The brand new Leica Gallery Bangkok celebrates its opening with an exhibition of veteran photo-journalist Nick Ut
Bangkok recently became the 19th city to host a Leica Gallery, joining Milan, Los Angeles, Prague, Kyoto, Tokyo, Sao Paolo, Istanbul, and Singapore among other leading cities, and is celebrating with an exhibition of works by Pulitzer prize winning photo-journalist Nick Ut.
Located in the heart of Bangkok, right next door to the specialist camera store on second floor of Gaysorn Village, Leica Gallery Bangkok is aiming to encourage photographic exploration and appreciation and will feature works of local shutterbugs alongside those of internationally renowned lensmen while also fostering the development of photographic arts in the region.
Large and airy with more than 100 square metres of space, the gallery draws on the traditional Thai krajang pattern often seen on Buddhist painting or ancient architecture for its interior decor. Visitors can chill at the cafe area as well as admire the view from a balcony overlooking bustling Ratchaprasong.
“The decor adds special dimensions to the gallery and is ideal for the exhibitions we are planning throughout the year,” said Danai Sorakraikitikul, managing director of A-List, Leica’s sole distributor of Leica for Thailand.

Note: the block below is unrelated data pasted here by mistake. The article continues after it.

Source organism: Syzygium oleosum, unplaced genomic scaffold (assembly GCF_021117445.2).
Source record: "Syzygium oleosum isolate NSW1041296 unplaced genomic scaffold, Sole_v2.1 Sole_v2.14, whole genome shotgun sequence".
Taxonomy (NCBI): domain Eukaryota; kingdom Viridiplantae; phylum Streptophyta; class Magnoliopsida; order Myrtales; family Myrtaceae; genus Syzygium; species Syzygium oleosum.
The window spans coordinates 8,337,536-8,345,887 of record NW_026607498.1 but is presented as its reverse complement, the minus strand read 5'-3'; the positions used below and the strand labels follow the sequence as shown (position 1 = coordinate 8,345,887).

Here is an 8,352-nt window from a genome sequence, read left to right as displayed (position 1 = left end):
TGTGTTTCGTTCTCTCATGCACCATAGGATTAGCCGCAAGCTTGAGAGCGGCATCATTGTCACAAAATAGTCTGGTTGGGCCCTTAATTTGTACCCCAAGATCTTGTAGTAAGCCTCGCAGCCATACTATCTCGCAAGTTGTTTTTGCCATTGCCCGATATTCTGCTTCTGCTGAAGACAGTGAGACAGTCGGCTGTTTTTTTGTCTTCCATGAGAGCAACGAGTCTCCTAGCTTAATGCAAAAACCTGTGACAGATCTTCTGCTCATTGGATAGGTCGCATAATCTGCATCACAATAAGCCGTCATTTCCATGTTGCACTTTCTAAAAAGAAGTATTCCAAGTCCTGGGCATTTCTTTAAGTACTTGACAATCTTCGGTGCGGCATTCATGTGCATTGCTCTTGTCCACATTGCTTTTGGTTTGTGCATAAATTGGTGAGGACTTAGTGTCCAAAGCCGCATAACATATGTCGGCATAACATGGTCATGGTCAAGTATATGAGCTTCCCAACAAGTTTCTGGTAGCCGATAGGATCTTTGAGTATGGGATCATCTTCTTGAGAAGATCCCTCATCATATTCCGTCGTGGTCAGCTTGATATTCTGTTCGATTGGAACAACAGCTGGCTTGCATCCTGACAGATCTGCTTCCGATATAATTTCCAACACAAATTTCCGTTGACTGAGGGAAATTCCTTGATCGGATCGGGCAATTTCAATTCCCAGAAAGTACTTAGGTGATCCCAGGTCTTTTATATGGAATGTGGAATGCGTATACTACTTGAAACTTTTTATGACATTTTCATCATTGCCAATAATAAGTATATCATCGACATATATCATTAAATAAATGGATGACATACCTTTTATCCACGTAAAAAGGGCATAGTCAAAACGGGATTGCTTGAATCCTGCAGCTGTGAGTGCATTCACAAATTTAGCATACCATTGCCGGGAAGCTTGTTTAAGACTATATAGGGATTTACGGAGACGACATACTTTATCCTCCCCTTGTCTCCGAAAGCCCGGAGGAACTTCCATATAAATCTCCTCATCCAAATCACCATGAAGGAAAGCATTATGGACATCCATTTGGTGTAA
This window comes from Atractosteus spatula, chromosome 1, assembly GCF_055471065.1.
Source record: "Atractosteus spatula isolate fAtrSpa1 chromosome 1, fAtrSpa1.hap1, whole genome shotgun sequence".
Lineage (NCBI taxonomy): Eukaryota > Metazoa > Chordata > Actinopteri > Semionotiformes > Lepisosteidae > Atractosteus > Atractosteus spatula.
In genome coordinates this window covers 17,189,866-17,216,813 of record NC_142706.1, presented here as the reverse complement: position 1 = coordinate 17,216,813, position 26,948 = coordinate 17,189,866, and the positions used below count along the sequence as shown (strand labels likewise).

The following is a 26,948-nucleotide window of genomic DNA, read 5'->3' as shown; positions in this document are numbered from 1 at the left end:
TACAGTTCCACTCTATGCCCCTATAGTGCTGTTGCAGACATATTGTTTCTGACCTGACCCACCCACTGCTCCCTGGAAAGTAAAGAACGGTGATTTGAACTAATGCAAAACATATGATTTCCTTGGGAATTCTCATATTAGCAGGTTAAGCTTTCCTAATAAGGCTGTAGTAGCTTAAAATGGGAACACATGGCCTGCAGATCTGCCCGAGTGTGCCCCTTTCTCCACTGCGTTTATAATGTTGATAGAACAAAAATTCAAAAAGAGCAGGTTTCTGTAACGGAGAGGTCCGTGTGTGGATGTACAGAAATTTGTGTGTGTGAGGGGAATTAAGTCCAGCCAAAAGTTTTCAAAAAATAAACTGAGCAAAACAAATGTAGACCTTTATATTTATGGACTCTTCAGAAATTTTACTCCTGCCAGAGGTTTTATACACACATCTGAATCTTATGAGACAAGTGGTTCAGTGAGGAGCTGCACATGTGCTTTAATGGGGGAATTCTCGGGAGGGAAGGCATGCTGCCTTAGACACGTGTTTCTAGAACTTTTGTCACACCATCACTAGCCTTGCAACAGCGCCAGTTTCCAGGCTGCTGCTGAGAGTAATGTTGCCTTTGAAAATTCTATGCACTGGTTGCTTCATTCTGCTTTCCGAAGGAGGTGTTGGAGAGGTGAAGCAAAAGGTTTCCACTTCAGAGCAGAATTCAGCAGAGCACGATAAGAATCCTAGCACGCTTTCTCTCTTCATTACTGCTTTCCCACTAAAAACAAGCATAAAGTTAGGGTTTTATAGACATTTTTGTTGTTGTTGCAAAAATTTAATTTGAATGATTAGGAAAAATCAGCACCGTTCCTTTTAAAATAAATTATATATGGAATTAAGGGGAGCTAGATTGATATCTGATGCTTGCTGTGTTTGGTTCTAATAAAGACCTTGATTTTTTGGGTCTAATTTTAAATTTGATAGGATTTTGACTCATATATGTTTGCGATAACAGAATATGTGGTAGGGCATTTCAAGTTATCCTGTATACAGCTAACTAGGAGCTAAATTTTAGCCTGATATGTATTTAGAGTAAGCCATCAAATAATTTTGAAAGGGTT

“The atmosphere is elegant but welcoming. The response from Thai customers since the opening Leica Thailand two years ago has been very positive so we feel confident about showcasing the rising stars of the photographic world.”
This first exhibition titled “My Story by Nick Ut”, features 25 of the photographer’s best-known works including “Terror of War” – most often referred to as “the Napalm Girl” – his prize-winning photograph of a naked girl fleeing a napalm attack, and other images from the Vietnam War. They’re on show until the end of April.
Art director and chief representative of Leica Galleries International Karin RehnKaufmann was in Bangkok for the opening of the new gallery along with Ut himself. She told XP that alternating exhibitions by world-known lensmen with local talent had worked well since the establishment of the first venue in Salzburg, Austria a decade ago.
“Thailand has such a unique identity and concept and lots of new talents,” she continued. “The gallery will be the hub to encourage more exposure of both local and international photo arts from around the world.”
Several of those local talents turned out for the opening, among them Nat Prakobsantisuk, Tada Varich, Surachanee Limatibul, socialites were such as Tipanan Srifuengfung, Natapree Pichaironarongsongkram, Chettha Songthaveepol, Akarat Vanarat, Pattree Bhakdibutr, Charn Srivikorn and Pimpisa Chirathivat.